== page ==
Who is the he who will confirm the covenant with the many for one week, but in the middle of the week put a stop to sacrifice?

Who will confirm the covenant?  The possible antecedents are the Messiah and the prince.  Consider the central role of the covenant, the Poetic Pattern and the repetition in Daniel 9.  Who is the Dominant Figure in Daniel 9?  What is a prince of a nation in Daniel?  Did the Messiah Jesus put an end to sacrifices?

He

Verses 26 and 27 read:

Daniel 9:2726 … after 62 weeks shall Messiah be cut off … and the people of the prince that shall come shall destroy the city … 27 And he shall confirm the covenant with many for one week; and in the midst of the week he shall cause the sacrifice and the oblation to cease

The purpose of this article is to identify of the “he” in verse 27.  Dispensationalism assumes that the events in verses 25 to 27 are in chronological order.  Consequently the final seven years mentioned in verse 27 are placed in time after the destruction of Jerusalem in verse 26.  Since this destruction is dated to 70 AD, the firm covenant of the 70th week (v 27) follows after AD 70.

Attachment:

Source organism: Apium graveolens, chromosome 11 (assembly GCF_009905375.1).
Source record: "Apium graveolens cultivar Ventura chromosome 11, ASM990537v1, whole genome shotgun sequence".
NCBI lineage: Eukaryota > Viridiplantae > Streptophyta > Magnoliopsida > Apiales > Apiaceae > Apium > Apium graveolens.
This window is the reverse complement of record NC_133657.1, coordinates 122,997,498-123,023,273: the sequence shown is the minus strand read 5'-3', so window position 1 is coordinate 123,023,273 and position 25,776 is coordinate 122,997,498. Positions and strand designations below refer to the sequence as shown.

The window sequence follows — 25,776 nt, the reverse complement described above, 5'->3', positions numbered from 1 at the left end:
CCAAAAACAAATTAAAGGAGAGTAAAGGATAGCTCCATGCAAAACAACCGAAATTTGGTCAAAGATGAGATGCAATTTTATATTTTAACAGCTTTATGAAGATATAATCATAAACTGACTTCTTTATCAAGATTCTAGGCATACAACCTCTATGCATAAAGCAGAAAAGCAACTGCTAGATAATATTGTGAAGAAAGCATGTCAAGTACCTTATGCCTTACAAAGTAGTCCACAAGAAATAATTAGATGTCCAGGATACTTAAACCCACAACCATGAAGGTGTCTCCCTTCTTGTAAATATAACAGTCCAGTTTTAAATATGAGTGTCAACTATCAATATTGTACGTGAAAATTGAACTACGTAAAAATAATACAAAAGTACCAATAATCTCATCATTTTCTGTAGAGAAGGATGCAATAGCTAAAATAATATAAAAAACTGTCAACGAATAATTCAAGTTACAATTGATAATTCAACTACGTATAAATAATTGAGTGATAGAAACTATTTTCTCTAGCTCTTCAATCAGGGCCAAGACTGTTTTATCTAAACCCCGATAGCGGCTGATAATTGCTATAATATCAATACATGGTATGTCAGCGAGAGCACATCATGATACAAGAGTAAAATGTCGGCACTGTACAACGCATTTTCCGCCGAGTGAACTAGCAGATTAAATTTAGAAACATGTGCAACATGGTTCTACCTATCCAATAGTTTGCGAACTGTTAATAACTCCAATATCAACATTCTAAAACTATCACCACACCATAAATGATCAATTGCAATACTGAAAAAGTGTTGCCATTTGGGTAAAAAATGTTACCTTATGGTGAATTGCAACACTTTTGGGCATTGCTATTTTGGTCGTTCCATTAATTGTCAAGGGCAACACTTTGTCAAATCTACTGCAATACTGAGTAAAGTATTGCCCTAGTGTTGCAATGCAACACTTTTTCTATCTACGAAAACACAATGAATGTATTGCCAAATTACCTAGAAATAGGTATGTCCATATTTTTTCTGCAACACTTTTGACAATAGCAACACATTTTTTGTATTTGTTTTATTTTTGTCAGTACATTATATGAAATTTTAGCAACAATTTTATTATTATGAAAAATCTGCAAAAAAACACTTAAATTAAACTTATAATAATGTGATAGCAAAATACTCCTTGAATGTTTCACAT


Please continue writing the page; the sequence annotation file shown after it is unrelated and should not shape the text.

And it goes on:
This would necessitate a gap between the first 483 years and the final seven years.
This would also mean that “he”, who confirms the covenant for that final week, cannot be Jesus Christ, because Jesus was killed at least 40 years earlier.

Since “he” is not the Messiah, Dispensationalism argues that “he” refers to the prince whose people destroyed the city in AD 70 (v26).  It should then logically follow that “he” was the Roman Caesar in 70 AD, and that the last week be identified as the time around 70 AD.  But as already stated, Dispensationalism proposes that this prince will reign during the last seven years before the return of Christ.

The text will now be analyzed to evaluate these arguments:

Covenant

Ark of the CovenantGod’s covenant with Israel is the central theme in the entire Daniel 9.  The covenant in 9:27 must therefore also be God’s covenant, and it must therefore be the Messiah who confirms it.

Dispensationalism interprets the covenant in 9:27 as a covenant with an end time antichrist, but it is proposed here that this is God’s covenant with Israel, as indicated by the following:

God’s covenant with Israel included the following: